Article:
When reading the newspapers and following recent discussions, one might get the impression that Chinese foreign direct investment exceeds the incoming FDI by far. The following post aims to give an introduction to Chinese in- and outbound investment as well as summarizing recent trends and controversial projects.
The majority of FDI to mainland China took place since the 1990s, especially in the last 10 years. Most investments came from Hong Kong and Singapore, followed by South Korea, USA, Macao, Taiwan, Japan and Germany. Since 2011, most FDIs go into the service sector instead of manufacturing as China is not the main target for cheap mass production anymore with loans risen faster than in other south-east Asian countries.
Foreign direct investment of Chinese companies however started merely not before the financial crisis in 2007/08. European and American business got in trouble and accepted investments from Chinese enterprises. The acquisition of the German manufacturer of concrete pumps Putzmeister by China’s SANY Group in 2012 marked the beginning of increased M&A activities of ailing SMEs as well as family-owned businesses in Europe with market leading technology.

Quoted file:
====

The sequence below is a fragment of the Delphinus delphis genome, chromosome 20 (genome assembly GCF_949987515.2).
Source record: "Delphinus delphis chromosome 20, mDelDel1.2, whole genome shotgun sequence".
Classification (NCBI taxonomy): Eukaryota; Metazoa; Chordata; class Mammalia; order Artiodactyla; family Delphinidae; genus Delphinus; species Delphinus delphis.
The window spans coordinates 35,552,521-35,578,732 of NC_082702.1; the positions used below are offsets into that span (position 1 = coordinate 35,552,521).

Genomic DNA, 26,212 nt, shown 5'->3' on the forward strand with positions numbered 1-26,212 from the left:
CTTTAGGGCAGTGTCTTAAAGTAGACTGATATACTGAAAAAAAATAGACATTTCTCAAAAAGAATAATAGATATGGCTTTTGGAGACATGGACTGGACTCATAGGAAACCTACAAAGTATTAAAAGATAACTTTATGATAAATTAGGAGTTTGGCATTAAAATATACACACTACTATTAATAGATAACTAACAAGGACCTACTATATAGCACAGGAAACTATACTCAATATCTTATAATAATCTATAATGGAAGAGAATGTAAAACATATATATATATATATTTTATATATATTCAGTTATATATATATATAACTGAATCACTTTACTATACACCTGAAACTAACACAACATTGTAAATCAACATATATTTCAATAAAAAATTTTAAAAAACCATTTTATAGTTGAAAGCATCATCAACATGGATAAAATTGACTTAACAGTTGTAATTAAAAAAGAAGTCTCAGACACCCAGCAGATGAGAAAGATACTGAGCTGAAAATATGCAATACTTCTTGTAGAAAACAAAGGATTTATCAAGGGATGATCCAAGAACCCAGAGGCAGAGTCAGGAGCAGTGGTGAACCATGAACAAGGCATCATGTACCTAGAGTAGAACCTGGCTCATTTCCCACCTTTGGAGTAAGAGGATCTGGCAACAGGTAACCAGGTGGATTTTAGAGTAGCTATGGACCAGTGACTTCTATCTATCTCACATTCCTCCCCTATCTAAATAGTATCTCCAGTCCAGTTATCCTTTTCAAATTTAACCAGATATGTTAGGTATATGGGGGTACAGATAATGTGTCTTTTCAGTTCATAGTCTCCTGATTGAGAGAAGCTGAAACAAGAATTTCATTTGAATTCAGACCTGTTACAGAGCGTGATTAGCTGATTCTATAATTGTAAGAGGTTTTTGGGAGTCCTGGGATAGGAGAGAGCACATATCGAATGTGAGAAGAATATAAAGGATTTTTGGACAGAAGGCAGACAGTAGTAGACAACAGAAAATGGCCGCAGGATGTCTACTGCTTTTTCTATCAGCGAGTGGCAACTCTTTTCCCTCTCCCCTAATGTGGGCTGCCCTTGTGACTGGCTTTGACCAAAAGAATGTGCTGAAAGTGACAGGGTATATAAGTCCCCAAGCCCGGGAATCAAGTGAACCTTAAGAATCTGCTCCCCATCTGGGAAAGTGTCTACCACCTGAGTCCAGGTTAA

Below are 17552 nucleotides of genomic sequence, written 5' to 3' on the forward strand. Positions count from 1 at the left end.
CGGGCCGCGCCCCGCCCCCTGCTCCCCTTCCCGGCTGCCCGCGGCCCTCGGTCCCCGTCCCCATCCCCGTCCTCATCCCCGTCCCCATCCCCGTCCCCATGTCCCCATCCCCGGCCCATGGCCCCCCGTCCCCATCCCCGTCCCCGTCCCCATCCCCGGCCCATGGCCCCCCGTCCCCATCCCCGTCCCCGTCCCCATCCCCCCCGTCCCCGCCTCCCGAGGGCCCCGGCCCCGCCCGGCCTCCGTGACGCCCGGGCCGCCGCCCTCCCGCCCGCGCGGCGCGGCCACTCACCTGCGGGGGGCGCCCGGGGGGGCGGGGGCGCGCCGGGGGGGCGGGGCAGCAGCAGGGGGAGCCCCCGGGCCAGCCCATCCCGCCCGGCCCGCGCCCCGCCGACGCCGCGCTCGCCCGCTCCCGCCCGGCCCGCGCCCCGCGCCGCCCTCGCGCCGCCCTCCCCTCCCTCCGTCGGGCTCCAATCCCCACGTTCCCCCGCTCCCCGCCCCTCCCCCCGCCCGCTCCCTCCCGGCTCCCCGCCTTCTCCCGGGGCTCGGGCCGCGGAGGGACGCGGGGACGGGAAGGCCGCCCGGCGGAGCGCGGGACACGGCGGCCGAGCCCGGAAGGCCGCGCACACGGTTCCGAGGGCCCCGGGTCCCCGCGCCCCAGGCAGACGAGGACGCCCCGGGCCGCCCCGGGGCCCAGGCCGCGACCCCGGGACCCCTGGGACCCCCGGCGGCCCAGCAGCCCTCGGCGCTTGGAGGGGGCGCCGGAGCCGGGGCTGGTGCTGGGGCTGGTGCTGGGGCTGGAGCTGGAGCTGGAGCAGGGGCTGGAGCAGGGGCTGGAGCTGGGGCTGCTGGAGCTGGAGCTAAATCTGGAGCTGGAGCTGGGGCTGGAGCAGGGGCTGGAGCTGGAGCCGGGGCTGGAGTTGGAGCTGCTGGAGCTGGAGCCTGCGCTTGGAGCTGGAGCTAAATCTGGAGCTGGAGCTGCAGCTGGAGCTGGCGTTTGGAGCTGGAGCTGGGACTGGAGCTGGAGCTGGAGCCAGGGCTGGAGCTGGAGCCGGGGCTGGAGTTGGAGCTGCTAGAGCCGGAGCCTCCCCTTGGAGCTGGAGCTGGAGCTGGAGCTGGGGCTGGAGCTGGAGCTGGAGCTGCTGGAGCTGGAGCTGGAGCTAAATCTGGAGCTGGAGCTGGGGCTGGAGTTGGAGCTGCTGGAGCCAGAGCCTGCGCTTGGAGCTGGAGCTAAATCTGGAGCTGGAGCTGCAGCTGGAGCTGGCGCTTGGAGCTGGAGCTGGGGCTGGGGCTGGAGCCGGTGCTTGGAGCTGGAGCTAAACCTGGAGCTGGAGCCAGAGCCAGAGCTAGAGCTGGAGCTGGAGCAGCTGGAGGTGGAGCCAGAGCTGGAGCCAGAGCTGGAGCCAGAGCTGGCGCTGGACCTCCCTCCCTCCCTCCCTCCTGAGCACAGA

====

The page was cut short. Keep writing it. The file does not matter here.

The access to technology is not the only reason for Chinese companies to look to the Western market. Market access, resources, brand building and risk diversification are further benefits. The reason for public concern is however the Chinese government’s role in the growth of FDIs. By using China’s national foreign exchange reserves, not only portfolio investments, but also strategic investments are executed in order to gain competitive advantage, upscale the domestic production and enhance future competitiveness e.g. by investing in ports and railways.
The deals of the past years show a shift in Chinese investment patterns from providing capital to European companies, gotten into financial difficulties to investments into market leading high-tech companies with an unique skill set.
The most popular example of Chinese investment with governmental-program capital working behind the scenes is the attempted takeover of Aixtron, a German technology company. It got stopped as there are misgivings about the willful crashing of Aixtron’s share price as well as national security concerns. Another famous FDI that went wrong is the sale of the German Hahn Airport to a Chinese bidder, that revealed to be a fake investor in the end.
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